Saturday, October 29, 2005

Mylan ready to make Tamiflu?

"We have the ability to produce very large quantities" of the vaccine, Robert Coury (CEO of Mylan) said. "Not everybody has our capacity." He said later that if it receives the nod from Roche, Mylan would make Tamiflu in its Morgantown, W.Va., production plant.

However, note the creator of the active ingredient of Tamiflu is Gilead, not Roche.

Of the Gilead connection, note the relationship of the Tamiflu business to Donald Rumsfeld; from AP:

In a memo released October 28, 2005, Rumsfeld repeated his ongoing plan to recuse himself from any decision that involves Gillead Sciences, Inc., in which he has long had a financial interest. He disclosed his interest when he became secretary and said he would not take part in any matters that could affect that interest.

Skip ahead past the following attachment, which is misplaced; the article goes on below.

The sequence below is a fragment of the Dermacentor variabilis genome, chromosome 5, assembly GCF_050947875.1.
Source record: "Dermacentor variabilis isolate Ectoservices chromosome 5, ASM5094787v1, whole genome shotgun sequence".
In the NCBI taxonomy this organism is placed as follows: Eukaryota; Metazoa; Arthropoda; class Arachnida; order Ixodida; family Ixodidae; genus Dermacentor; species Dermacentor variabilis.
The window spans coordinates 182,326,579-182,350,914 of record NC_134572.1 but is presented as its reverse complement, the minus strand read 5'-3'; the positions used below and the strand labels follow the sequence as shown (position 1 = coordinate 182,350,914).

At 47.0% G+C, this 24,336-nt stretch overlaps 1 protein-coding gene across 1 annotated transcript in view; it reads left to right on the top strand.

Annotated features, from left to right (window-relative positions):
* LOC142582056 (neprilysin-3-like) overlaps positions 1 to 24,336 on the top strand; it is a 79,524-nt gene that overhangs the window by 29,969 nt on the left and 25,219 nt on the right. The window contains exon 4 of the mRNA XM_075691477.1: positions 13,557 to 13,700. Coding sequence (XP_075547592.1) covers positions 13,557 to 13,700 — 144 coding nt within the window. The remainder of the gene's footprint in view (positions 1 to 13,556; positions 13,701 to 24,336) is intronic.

Specifically, Rumsfeld said he would not participate in any way in the development and acquisition by the government of vaccines and treatments for bird flu. But he said he will participate in issues involving possible quarantines and use of military personnel in any outbreak, as well as the delivery of humanitarian assistance by the military.

The AP article also states:

Tamiflu was invented in 1996 by scientists at Gilead, which quickly sold all commercial rights and manufacturing responsibility to the Swiss giant Roche Holding AG, in exchange for annual royalties.

Actually, Gilead gave an exclusive license to Roche. There are conditions under which Gilead could reclaim its interest, and Gilead has been asserting these conditions since July 2005.


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